Wouldn’t it be great if everyone was honest and transparent, willing to say what they mean and meaning what they say? It’s an age-old problem. Leaders with the ability to be authentic are sought after – but hard to find.
In every workplace, every station of life, people just want to be able to confidently follow those in authority. Yet, time and time again, we’re genuinely disappointed to find that those in leadership are not who we thought they were.
What Does Being Authentic Really Mean?
Maybe it wouldn’t be so hard to find authentic leadership if those in management positions were doing what they genuinely love to do. For some owners and CEOs, the daily grind of the job may have slowly overshadowed their true personality. Others may find themselves unwillingly managing, the unwelcome result of unexpected events or unfortunate circumstances. Of course, there will always be those in leadership because they seek notoriety, relying on the position to provide their identity.
Be honest with yourself.
- What attributes make you authentic?
- Do you come across as real to others?
- Are you the type of person others easily look to as a leader in your field?
- Are they able to readily give you their respect due to your honesty and openness?
Does What You Do Reflect Who You Genuinely Are?
If you want to lead with impact, you must be genuine. Your behavior must be consistent both inside and outside the workplace. If it’s not, you can be sure that it won’t be long until you’re found out and dismissed as a phony by those under your leadership.
Here are seven attributes that will help identify you as a genuine leader.
- Compassionate. Possessing compassion doesn’t make you look weak, it strengthens relationships. Compassion for what others are experiencing builds mutual respect.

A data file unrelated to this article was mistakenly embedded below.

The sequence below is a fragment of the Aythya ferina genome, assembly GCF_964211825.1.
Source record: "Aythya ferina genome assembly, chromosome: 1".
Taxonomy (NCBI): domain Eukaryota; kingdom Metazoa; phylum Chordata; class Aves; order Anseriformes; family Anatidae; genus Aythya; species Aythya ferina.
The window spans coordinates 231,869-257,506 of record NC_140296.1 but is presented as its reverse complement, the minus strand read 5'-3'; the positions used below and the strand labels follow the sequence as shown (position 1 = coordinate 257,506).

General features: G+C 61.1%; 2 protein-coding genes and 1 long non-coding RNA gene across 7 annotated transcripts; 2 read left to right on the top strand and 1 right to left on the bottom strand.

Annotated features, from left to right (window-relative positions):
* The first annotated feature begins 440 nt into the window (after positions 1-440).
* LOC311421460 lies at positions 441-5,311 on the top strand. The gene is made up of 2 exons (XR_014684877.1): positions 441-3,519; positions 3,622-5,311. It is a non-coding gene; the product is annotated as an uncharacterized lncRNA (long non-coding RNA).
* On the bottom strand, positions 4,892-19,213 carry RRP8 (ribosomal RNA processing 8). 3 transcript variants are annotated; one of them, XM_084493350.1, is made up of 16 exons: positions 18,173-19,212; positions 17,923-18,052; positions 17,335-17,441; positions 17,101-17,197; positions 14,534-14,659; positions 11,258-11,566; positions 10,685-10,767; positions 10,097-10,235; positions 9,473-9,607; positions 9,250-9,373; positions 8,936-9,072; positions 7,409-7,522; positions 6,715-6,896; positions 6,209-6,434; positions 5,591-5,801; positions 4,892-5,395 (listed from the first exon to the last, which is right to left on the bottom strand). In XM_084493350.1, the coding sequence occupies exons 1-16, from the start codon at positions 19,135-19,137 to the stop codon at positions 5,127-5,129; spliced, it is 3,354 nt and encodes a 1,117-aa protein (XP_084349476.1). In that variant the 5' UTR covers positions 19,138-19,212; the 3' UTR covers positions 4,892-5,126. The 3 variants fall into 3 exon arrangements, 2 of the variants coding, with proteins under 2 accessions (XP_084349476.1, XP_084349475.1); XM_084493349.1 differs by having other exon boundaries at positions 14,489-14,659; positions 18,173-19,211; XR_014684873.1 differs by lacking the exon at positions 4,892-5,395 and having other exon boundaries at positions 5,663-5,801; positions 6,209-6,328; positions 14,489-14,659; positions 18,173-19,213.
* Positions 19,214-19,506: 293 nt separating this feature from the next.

- Your confidence in decision-making allows your team members to have confidence in your leadership. Take the time to weigh your decisions and include the input of others in the process. Your employees want to be able to trust that you are hearing from them, that you have their best interest at heart, and that you won’t back down or bow to peer pressure during difficult decisions.
- Opinions come and go, and they are a dime a dozen. Genuine convictions, on the other hand, are worth fighting for. Lead with the courage that will inspire others by consistently and confidently taking a stand, being true to yourself, and fighting for what you believe in.
- Cooperative. Making yourself available to answer questions and assist those struggling with specific tasks will encourage co-workers to seek your guidance and problem-solving expertise. A boss or manager is easily viewed as trustworthy when they take the time to cultivate relationships and collaborate to find beneficial solutions in the workplace.
- Managers who routinely lose their tempers on co-workers are seen as unapproachable. Create a more comfortable, healthier environment by remaining calmly in control of yourself and situations. A calm influence is always appreciated.
- Those who gossip are not building relationships – they’re building walls. Talking about members of the team behind their backs breeds disrespect. Consideration for every member of your team allows them to as their leader.
- Be excellent at communicating with others and you will earn the respect you desire. Listen well. Pursue clarity. Use the most effective tools. Be respectful.
Authentic people are refreshing to be around, but the truth is – they are still people. And real people are not perfect people! Accepting your imperfections is a genuinely good place to start on your way to becoming the authentic leader you want to be.
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